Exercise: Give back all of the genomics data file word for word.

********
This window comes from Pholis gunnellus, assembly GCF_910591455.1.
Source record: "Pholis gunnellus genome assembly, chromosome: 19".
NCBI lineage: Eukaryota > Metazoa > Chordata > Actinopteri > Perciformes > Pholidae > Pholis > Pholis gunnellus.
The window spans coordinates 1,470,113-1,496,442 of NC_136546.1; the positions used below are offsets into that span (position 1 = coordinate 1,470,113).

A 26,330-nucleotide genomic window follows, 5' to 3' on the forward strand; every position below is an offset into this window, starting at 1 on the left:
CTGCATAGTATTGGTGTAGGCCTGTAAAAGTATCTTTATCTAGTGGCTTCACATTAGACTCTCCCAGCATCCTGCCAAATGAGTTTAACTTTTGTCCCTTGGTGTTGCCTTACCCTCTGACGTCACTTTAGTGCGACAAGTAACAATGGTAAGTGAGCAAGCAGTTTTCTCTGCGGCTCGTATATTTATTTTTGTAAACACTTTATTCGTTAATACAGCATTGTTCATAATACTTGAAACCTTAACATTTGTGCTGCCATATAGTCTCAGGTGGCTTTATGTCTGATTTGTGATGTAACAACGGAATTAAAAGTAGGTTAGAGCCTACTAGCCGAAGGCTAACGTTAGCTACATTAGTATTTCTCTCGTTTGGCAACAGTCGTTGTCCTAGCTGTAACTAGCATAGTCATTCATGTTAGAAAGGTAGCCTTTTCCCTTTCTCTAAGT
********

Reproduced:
This window comes from Pholis gunnellus, assembly GCF_910591455.1.
Source record: "Pholis gunnellus genome assembly, chromosome: 19".
NCBI lineage: Eukaryota > Metazoa > Chordata > Actinopteri > Perciformes > Pholidae > Pholis > Pholis gunnellus.
The window spans coordinates 1,470,113-1,496,442 of NC_136546.1; the positions used below are offsets into that span (position 1 = coordinate 1,470,113).

A 26,330-nucleotide genomic window follows, 5' to 3' on the forward strand; every position below is an offset into this window, starting at 1 on the left:
CTGCATAGTATTGGTGTAGGCCTGTAAAAGTATCTTTATCTAGTGGCTTCACATTAGACTCTCCCAGCATCCTGCCAAATGAGTTTAACTTTTGTCCCTTGGTGTTGCCTTACCCTCTGACGTCACTTTAGTGCGACAAGTAACAATGGTAAGTGAGCAAGCAGTTTTCTCTGCGGCTCGTATATTTATTTTTGTAAACACTTTATTCGTTAATACAGCATTGTTCATAATACTTGAAACCTTAACATTTGTGCTGCCATATAGTCTCAGGTGGCTTTATGTCTGATTTGTGATGTAACAACGGAATTAAAAGTAGGTTAGAGCCTACTAGCCGAAGGCTAACGTTAGCTACATTAGTATTTCTCTCGTTTGGCAACAGTCGTTGTCCTAGCTGTAACTAGCATAGTCATTCATGTTAGAAAGGTAGCCTTTTCCCTTTCTCTAAGT